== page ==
But then, my own country has a pretty poor record in the same area (this account on the PPE blog is not entirely exaggerated, from my experience) so I suppose I’ve no reason to get too grumpy about it when I’m on the receiving end.
What a negative post. More positive stuff about this fascinating country, and cycling here, will follow, I promise.
In our youngest sons’ medical record there’s a medical report from the children’s hospital in Esslingen to our children’s doctor, dated the 30th of January 2007. The introduction begins:
“Report of the above named patient who was brought to our emergency department at 07:54 this morning. Found this morning …breathing loudly and drowsy. Emergency doctor called, on arrival patient unresponsive…“
I can’t read those rather undramatic words without remembering the fear I felt holding my tiny six-month-old baby and trying to get him to wake up, move, respond, anything. I remember the rasping wheezing sound of his breath as I tried to call the advice line to see what I could do, and being met with a barrage of questions about my insurance details, address, and other things that I really didn’t what to deal with right then, before explaining the symptoms and hearing the words “Call an ambulance”. Well, gee thanks. I could have done that three precious minutes ago.
The dispatcher told me the emergency doctor was on his way, and to wait outside the house for them to come so they could find us quickly, so I stood outside for a private eternity, trying to stay calm so my family wouldn’t get even more scared, while a truck decided to deliver in the shop next door and caused a traffic jam in both directions. The doctor’s red and white mercedes came, blue lights reflecting off the houses, and they piled out carrying oxygen bottles, monitoring devices and other unfamiliar but strangely comforting tools of the trade, asking questions even before they were through the door.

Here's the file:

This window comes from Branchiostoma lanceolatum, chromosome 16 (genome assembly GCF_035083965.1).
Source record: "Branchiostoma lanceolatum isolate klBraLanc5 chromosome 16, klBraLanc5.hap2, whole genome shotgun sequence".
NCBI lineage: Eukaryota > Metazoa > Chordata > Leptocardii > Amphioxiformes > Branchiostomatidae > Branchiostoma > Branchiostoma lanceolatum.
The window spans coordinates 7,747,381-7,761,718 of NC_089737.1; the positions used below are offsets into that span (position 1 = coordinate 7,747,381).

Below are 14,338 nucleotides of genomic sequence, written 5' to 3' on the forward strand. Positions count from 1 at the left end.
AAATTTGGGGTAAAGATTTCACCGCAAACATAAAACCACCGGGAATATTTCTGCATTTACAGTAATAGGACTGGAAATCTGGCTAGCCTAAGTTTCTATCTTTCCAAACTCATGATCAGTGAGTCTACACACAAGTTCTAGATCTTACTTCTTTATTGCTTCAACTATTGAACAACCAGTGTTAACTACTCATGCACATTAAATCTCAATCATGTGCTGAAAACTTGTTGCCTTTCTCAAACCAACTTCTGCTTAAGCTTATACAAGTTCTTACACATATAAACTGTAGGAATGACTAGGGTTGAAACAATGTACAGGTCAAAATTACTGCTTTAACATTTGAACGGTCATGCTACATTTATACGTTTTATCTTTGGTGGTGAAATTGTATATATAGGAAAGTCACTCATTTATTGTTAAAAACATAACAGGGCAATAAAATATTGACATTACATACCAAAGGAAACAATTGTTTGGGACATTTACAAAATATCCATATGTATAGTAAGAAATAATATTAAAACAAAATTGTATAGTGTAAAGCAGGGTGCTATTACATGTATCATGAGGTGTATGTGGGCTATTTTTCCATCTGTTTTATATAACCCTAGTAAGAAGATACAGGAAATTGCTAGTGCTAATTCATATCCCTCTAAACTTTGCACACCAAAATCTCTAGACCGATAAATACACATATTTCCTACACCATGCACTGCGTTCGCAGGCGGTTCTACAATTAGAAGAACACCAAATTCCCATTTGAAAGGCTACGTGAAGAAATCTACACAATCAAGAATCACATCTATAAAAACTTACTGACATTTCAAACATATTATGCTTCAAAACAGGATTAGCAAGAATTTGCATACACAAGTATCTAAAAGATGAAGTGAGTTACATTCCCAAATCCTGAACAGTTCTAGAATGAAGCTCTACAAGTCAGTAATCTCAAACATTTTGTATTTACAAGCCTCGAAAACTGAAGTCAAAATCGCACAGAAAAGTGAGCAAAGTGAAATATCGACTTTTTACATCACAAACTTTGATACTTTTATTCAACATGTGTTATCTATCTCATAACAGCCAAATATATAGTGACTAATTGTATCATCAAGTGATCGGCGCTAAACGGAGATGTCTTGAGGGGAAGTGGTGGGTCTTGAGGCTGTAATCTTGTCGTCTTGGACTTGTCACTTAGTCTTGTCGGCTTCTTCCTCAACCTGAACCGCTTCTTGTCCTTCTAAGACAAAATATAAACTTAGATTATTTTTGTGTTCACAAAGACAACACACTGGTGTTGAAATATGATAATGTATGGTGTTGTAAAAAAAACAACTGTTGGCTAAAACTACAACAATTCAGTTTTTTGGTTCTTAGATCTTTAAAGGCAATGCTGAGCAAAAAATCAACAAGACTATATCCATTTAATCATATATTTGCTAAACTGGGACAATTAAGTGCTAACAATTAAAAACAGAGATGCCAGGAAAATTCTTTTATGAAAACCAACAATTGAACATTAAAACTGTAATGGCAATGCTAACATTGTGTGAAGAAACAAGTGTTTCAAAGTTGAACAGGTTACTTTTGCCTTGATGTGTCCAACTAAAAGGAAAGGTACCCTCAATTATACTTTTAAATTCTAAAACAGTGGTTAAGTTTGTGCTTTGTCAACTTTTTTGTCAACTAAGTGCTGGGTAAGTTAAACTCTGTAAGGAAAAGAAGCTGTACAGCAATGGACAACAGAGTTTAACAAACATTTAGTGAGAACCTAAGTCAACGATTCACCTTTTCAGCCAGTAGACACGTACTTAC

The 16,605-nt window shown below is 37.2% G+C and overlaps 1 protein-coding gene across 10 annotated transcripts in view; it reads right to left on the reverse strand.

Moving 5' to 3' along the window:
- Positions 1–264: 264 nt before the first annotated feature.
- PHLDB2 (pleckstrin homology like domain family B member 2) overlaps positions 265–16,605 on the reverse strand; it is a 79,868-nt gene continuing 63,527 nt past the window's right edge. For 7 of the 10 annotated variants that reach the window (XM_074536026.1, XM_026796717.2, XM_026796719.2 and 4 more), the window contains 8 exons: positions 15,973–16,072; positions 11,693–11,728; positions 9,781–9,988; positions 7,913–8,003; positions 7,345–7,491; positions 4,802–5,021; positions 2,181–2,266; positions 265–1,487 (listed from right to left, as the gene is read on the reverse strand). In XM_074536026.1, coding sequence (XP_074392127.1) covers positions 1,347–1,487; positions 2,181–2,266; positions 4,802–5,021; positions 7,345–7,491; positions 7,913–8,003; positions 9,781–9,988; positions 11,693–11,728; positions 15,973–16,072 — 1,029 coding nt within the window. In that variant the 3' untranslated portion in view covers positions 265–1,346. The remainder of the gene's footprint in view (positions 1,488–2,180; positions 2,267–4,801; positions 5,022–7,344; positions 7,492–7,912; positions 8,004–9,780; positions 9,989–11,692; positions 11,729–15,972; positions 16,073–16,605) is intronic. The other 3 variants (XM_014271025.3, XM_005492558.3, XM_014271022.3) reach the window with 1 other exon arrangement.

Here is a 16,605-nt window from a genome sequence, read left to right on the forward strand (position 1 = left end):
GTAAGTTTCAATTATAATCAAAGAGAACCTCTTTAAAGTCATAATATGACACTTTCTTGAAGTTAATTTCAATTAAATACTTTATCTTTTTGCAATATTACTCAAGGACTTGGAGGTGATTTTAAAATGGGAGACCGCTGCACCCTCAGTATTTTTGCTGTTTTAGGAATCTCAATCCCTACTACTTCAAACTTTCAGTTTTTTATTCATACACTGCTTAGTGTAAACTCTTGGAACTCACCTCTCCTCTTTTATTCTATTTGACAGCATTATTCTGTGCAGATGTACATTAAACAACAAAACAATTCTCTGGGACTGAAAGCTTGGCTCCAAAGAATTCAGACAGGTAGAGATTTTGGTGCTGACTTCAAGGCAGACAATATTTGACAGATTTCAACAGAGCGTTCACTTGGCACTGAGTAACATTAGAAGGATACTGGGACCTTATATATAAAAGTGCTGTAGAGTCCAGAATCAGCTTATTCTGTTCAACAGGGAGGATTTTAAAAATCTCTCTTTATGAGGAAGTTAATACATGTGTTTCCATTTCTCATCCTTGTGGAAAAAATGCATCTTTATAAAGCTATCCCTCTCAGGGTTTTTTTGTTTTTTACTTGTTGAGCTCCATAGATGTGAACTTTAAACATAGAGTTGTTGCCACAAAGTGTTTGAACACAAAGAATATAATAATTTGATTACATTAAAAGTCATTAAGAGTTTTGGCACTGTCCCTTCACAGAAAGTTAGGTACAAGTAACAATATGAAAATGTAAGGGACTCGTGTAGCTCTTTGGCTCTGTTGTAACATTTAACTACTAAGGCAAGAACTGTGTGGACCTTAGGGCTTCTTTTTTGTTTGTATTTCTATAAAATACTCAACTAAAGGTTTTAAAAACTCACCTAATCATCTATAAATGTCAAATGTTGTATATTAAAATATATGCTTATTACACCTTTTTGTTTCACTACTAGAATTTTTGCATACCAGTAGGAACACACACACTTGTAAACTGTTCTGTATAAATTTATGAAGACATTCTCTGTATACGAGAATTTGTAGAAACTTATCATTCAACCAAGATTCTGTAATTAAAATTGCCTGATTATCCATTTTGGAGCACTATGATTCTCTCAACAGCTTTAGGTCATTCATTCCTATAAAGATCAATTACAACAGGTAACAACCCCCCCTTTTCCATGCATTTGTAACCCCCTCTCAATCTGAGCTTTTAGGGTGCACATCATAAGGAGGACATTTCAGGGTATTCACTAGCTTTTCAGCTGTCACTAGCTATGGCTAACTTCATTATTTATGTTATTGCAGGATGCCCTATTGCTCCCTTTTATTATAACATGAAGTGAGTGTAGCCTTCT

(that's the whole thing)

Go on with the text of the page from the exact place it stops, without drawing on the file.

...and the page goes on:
Our little boy still wouldn’t respond to light, noise or gentle shaking so an ambulance was called. We carried him there, lit by flashing blue lights, with neighbours watching through the windows, although I admit I felt a slight stab of justice when I saw the Ambulance was parked in the loading bay, blocking the truck in.
After continual talking and massaging in the ambulance, I was rewarded by a squeeze of his fingers as we rattled through the morning rush-hour traffic, and the ambulance drivers were fairly confident that he’d be okay, but he didn’t really seem to wake up until he was being examined in the hospital. The form shows a great long list of things they checked before coming to the eventual conclusion it was Croup, probably aggravated by the Feinstaub (Particle pollution) from diesel engines: at the time we were living in an apartment next to a street with 1500 trucks and 13000 cars passing daily.
That morning ‘caring for the environment’ became personal. For me it’s not just about ‘looking after the earth’ but a memory of waiting for the doctor and not knowing if my little boy would die. I don’t want other parents to have to stand on the street, praying the ambulance will come quickly, that their child will wake up or just keep breathing.
We’d followed the cultural belief that ‘one day’ we would have to get a car but on January 30th 2007, that changed. Our family learned first hand the cost of society’s addiction to driving everywhere, and decided we won’t live that way. The process that resulted in us getting the Xtracycle, going to Amsterdam and bringing a bakfiets to Stuttgart and much else, was kicked into high gear that morning.